A BBC spokesperson has confirmed recently that “Strictly Come Dancing” 2015 judges can access monitors hours before the live performances of the contestants.
However, it was reportedly not intended to over-mark certain performances or to influence votes.
Instead, the purpose was to help the judges – Len Goodman, Bruno Tonioli, Craig Revel Horwood, Arlene Phillips, Alesha Dixon, and Darcey Bussell – prepare their comments together with the show’s assistant producer.
“They do this together, with an assistant producer, so they can start thinking of comments and ensure they are suitable before the watershed,” the BBC spokesperson said via Mirror.co.uk report.
The spokesperson clarified that no one was trying to influence the judges’ opinions in “Strictly Come Dancing” 2015 as well as any of the scores they give on the night of the performances.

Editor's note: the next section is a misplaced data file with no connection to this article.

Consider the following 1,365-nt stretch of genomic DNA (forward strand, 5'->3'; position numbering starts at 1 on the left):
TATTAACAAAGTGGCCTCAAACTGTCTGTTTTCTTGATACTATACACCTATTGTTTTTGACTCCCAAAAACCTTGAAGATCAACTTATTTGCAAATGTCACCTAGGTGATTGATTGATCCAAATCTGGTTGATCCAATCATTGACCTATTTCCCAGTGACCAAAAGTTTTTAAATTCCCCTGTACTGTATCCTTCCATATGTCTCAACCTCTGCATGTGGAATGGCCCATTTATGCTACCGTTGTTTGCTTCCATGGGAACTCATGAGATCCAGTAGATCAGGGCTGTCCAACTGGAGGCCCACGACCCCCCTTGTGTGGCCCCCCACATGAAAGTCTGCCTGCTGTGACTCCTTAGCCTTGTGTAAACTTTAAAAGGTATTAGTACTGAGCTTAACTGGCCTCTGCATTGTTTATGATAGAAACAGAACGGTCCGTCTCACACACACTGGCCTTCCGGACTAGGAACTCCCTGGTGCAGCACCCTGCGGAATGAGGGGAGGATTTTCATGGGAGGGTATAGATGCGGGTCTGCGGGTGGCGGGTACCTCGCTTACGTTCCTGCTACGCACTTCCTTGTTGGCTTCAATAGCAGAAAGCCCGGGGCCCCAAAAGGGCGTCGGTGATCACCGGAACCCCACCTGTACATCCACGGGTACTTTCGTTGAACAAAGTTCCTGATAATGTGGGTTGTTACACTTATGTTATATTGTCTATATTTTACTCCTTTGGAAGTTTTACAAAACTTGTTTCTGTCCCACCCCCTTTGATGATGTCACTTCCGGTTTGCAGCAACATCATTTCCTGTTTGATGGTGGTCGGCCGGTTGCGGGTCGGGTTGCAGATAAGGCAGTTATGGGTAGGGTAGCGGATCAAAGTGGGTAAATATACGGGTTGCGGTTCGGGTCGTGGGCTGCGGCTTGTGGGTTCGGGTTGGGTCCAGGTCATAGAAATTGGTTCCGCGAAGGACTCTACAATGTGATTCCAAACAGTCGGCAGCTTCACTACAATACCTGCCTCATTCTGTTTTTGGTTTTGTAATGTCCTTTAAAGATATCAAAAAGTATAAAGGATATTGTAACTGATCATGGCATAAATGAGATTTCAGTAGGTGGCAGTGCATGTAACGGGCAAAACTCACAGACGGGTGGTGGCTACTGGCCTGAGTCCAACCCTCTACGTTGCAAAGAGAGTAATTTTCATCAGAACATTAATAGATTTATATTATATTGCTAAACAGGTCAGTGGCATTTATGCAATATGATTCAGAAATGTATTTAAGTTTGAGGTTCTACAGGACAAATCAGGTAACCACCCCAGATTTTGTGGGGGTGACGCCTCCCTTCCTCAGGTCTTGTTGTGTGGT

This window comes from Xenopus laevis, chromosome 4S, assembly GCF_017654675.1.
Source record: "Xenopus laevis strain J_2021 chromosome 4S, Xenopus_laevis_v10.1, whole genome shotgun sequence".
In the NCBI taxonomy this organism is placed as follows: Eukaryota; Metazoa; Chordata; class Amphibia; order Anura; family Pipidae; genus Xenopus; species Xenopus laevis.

However, a source reportedly told The Sun that the show’s judges use this opportunity to over-mark certain dance numbers; thereby, saving some of their favorites from leaving the show.
“If there is someone they want to keep in, who is scoring low with viewers, they could mark them high and keep them in,” the source said.
The source also revealed that judges have actually watched the competitors’ routines hours earlier, together with a producer who likely had knowledge of the voting figures.
Ola Jordan previously revealed that dance competition was “fixed.” She claimed judges try to influence a pair’s position on the leader board.
Jordan said she has observed a bad dance given a score of eight.
“No I know that was a bad dance and there’s no way it’s an eight, but the judge says, ‘That’s amazing’ and gives them an eight or a nine and we go, ‘What the hell’s going on?’ Jordan told The Sun.
Jordan also said other dance professionals knew it, but chose not to speak out for fear of losing their jobs.
Ola Jordan went on to say “Strictly Come Dancing” 2015 has been unfair and has taken the fun out of it.
A BBC spokesperson, however, took Jordan’s accusations as “nonsense” and said judges give scores independently based on the live performances.
Photo source: Facebook|“Strictly Come Dancing”